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Patente

  1. Erweiterte Patentsuche
VeröffentlichungsnummerUS5635245 A
PublikationstypErteilung
AnmeldenummerUS 08/588,530
Veröffentlichungsdatum3. Juni 1997
Eingetragen18. Jan. 1996
Prioritätsdatum27. Sept. 1990
GebührenstatusBezahlt
Auch veröffentlicht unterCA2172829A1, EP0728069A1, EP0728069A4, US5508092, US5527596, WO1995013189A1
Veröffentlichungsnummer08588530, 588530, US 5635245 A, US 5635245A, US-A-5635245, US5635245 A, US5635245A
ErfinderFred M. Kimock, Bradley J. Knapp, Steven J. Finke
Ursprünglich BevollmächtigterMonsanto Company
Zitat exportierenBiBTeX, EndNote, RefMan
Externe Links: USPTO, USPTO-Zuordnung, Espacenet
Vapor deposition of an optically transparent interlayer which bonds to glass substrate followed by deposition of an outer diamond-like carbon layer
US 5635245 A
Zusammenfassung
The coated substrate product finds particular application in eyeglass and sunglass lenses, architectural glass, analytical instrument windows, automotive windshields and laser bar code scanners for use in retail stores and supermarkets. The product has greatly improved wear resistance for severe abrasive environments and comprises a substantially optically transparent substrate, one or more chemically vapor deposited interlayers bonded to the substrate and a chemically vapor deposited outer layer of optically transparent or substantially optically transparent hard and low friction material bonded to the interlayer and away from the substrate.
Bilder(2)
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Ansprüche(6)
What is claimed is:
1. A method for producing a coated substrate product comprising:
(a) chemical vapor depositing over a glass substrate a substantially optically transparent interlayer devoid of alkali metal atoms and fluorine, said first interlayer being transparent to light in the visible region of 350 to approximately 750 nanometers, and adapted to form a strong chemical bond to said glass substrate; and
(b) chemical vapor depositing onto said interlayer an outer layer of substantially optically transparent diamond-like carbon which is transparent to light in the visible region of 350 to approximately 750 nanometers, said interlayer further adapted to form a strong chemical bond to the diamond-like carbon layer.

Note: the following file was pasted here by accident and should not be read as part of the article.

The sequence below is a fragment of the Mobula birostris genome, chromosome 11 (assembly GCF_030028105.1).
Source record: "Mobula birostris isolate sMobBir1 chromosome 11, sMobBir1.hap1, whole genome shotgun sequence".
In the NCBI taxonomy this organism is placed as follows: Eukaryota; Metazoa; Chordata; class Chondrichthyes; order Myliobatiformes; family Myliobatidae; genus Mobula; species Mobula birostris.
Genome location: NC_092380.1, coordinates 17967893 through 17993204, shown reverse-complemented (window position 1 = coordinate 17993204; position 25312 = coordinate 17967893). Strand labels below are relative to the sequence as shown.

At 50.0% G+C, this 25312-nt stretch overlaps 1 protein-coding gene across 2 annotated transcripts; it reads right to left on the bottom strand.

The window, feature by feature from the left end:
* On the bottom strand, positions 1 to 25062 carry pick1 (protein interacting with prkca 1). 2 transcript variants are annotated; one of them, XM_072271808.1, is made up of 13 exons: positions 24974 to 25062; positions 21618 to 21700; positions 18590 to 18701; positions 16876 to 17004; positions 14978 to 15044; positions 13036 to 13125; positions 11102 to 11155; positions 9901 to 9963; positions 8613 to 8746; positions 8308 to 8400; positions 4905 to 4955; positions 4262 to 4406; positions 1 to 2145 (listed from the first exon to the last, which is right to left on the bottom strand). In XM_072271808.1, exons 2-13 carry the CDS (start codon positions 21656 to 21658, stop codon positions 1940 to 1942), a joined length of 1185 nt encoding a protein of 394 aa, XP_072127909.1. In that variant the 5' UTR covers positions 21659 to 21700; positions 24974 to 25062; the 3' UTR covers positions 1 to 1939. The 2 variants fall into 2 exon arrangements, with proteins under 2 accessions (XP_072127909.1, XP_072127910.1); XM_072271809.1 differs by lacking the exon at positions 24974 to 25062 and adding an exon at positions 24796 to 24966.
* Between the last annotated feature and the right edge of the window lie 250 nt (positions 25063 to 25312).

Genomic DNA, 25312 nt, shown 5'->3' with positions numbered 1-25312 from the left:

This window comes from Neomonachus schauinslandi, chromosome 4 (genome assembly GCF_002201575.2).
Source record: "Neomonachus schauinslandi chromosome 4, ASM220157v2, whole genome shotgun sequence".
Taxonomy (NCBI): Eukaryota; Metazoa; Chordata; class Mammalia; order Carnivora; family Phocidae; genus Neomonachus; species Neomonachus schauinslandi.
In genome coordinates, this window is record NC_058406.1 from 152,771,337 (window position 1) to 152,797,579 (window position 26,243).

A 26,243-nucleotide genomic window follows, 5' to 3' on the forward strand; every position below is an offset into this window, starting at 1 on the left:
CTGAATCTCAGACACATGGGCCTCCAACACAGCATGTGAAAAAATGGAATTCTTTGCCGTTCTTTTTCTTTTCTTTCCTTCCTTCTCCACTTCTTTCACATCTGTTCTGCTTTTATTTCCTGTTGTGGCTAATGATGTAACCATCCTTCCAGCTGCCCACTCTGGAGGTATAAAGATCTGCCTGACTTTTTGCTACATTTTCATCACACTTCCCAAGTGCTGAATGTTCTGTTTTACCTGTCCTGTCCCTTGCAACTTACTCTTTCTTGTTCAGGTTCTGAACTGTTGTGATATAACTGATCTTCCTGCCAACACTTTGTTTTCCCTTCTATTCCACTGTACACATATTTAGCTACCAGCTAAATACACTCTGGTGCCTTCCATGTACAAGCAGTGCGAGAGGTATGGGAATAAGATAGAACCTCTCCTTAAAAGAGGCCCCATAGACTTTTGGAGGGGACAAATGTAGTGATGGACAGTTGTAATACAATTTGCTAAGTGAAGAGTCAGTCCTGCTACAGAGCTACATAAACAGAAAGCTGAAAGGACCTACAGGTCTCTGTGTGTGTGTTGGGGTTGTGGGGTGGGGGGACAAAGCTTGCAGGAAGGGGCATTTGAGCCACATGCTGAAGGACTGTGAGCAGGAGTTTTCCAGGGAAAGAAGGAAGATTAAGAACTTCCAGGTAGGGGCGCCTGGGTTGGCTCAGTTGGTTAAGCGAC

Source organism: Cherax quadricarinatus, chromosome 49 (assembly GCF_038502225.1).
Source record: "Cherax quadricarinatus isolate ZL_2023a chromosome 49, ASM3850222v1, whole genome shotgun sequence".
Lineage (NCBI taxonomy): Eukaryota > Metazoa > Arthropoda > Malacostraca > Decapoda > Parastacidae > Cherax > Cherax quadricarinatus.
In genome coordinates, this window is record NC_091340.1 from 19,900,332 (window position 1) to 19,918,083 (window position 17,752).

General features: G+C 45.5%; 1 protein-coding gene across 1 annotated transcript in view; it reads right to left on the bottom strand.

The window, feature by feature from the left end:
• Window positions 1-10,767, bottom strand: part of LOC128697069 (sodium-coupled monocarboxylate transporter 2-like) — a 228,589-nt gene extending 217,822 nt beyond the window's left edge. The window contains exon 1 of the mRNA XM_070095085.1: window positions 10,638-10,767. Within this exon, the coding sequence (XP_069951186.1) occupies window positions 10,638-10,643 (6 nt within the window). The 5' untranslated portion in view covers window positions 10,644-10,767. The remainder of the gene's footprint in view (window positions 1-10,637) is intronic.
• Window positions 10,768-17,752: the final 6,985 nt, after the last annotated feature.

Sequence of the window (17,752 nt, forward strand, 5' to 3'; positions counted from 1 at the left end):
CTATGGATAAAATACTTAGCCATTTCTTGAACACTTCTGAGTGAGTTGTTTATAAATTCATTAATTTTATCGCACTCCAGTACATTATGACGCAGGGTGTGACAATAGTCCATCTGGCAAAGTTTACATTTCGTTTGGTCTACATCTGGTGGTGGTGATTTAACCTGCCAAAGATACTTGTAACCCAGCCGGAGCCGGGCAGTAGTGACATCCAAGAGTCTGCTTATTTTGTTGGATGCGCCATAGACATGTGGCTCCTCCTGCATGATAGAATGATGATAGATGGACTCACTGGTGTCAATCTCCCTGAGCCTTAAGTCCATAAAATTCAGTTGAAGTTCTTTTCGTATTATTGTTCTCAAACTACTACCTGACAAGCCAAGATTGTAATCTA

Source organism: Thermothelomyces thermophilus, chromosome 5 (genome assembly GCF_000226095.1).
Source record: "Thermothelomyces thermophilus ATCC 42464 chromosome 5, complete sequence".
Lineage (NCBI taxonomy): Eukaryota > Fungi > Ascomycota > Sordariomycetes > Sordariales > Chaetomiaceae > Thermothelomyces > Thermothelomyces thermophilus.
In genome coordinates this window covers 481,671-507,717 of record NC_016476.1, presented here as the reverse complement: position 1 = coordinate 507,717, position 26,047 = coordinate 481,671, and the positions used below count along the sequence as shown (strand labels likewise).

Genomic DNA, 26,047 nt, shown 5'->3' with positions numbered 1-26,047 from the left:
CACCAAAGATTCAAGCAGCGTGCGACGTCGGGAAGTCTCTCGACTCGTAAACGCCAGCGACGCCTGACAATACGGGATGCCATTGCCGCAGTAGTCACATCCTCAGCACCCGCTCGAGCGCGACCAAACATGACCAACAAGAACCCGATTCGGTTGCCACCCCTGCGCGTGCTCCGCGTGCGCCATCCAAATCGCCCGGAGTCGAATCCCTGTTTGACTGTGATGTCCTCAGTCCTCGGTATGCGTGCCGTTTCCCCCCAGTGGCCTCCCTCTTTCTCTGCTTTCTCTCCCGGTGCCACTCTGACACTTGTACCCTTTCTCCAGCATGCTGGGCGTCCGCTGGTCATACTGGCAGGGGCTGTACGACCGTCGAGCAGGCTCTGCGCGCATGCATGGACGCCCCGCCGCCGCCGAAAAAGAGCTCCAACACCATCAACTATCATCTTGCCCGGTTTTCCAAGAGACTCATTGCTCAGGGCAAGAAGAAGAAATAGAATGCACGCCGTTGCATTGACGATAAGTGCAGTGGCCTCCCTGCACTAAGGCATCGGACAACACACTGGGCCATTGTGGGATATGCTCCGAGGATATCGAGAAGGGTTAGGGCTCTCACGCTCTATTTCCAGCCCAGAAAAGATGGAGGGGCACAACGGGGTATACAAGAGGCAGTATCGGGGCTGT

2. A method as recited in claim 1 that further comprises depositing prior to said interlayer a first layer of silicon oxide and then depositing said interlayer.
3. A method as recited in claim 1 that further comprises depositing prior to said interlayer a first layer of aluminum oxide and then depositing said interlayer.
4. A method as recited in claim 1, wherein said interlayer is formed by depositing silicon oxynitride.
5. A method as recited in claim 4, that further comprises depositing prior to said silicon oxynitride interlayer a first layer of silicon oxide and then depositing said silicon oxynitride interlayer.
6. A method as recited in claim 4, that further comprises depositing prior to said silicon oxynitride interlayer a first layer of aluminum oxide and then depositing said silicon oxynitride interlayer.
Beschreibung

This application is a division of application Ser. No. 08/149,646 filed Nov. 8, 1993, now U.S. Pat. No. 5,527,596, which is a Continuation-in-Part of application Ser. No. 07/589,447, filed Sep. 27, 1990, now U.S. Pat. No. 5,135,808, issued Aug. 4, 1992 and U.S. Ser. No. 07/924,297, filed Aug. 3, 1992, now U.S. Pat. No. 5,268,217.

FIELD OF THE INVENTION

This invention relates generally to coated substrate products. More particularly, the invention relates to a substantially opticily transparent coated substrate product comprised of a parent substrate, one or more interlayers and a top coating layer of substantially optically transparent, hard and low friction material, and to a method for producing same.

BACKGROUND OF THE INVENTION